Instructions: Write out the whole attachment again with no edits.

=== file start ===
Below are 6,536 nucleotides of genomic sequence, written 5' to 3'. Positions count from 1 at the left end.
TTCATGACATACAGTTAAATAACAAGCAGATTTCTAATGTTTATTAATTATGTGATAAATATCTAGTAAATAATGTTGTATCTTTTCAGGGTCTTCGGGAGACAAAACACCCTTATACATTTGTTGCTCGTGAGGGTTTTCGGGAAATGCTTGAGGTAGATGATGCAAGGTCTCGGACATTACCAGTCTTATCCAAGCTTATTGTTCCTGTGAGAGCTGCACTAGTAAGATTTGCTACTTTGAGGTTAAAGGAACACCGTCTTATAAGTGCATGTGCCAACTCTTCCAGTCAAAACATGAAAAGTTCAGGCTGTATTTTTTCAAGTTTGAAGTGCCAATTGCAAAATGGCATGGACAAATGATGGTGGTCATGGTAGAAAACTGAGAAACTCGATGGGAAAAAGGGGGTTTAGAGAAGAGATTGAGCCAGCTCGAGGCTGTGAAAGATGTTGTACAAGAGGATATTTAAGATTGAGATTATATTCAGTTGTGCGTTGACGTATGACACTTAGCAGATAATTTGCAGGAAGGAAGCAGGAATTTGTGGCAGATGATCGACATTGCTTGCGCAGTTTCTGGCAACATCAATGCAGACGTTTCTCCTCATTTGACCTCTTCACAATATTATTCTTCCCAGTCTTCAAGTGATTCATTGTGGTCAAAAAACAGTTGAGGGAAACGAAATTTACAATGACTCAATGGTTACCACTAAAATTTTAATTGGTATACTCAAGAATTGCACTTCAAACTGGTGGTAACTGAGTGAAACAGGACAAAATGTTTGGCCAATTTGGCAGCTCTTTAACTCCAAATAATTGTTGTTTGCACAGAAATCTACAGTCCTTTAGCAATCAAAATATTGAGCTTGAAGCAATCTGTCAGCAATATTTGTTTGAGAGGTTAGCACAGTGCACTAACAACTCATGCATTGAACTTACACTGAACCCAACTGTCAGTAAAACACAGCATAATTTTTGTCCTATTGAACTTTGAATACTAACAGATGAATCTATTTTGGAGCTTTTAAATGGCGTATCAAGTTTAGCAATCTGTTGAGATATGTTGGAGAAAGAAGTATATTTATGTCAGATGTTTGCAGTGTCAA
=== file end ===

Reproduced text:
Below are 6,536 nucleotides of genomic sequence, written 5' to 3'. Positions count from 1 at the left end.
TTCATGACATACAGTTAAATAACAAGCAGATTTCTAATGTTTATTAATTATGTGATAAATATCTAGTAAATAATGTTGTATCTTTTCAGGGTCTTCGGGAGACAAAACACCCTTATACATTTGTTGCTCGTGAGGGTTTTCGGGAAATGCTTGAGGTAGATGATGCAAGGTCTCGGACATTACCAGTCTTATCCAAGCTTATTGTTCCTGTGAGAGCTGCACTAGTAAGATTTGCTACTTTGAGGTTAAAGGAACACCGTCTTATAAGTGCATGTGCCAACTCTTCCAGTCAAAACATGAAAAGTTCAGGCTGTATTTTTTCAAGTTTGAAGTGCCAATTGCAAAATGGCATGGACAAATGATGGTGGTCATGGTAGAAAACTGAGAAACTCGATGGGAAAAAGGGGGTTTAGAGAAGAGATTGAGCCAGCTCGAGGCTGTGAAAGATGTTGTACAAGAGGATATTTAAGATTGAGATTATATTCAGTTGTGCGTTGACGTATGACACTTAGCAGATAATTTGCAGGAAGGAAGCAGGAATTTGTGGCAGATGATCGACATTGCTTGCGCAGTTTCTGGCAACATCAATGCAGACGTTTCTCCTCATTTGACCTCTTCACAATATTATTCTTCCCAGTCTTCAAGTGATTCATTGTGGTCAAAAAACAGTTGAGGGAAACGAAATTTACAATGACTCAATGGTTACCACTAAAATTTTAATTGGTATACTCAAGAATTGCACTTCAAACTGGTGGTAACTGAGTGAAACAGGACAAAATGTTTGGCCAATTTGGCAGCTCTTTAACTCCAAATAATTGTTGTTTGCACAGAAATCTACAGTCCTTTAGCAATCAAAATATTGAGCTTGAAGCAATCTGTCAGCAATATTTGTTTGAGAGGTTAGCACAGTGCACTAACAACTCATGCATTGAACTTACACTGAACCCAACTGTCAGTAAAACACAGCATAATTTTTGTCCTATTGAACTTTGAATACTAACAGATGAATCTATTTTGGAGCTTTTAAATGGCGTATCAAGTTTAGCAATCTGTTGAGATATGTTGGAGAAAGAAGTATATTTATGTCAGATGTTTGCAGTGTCAA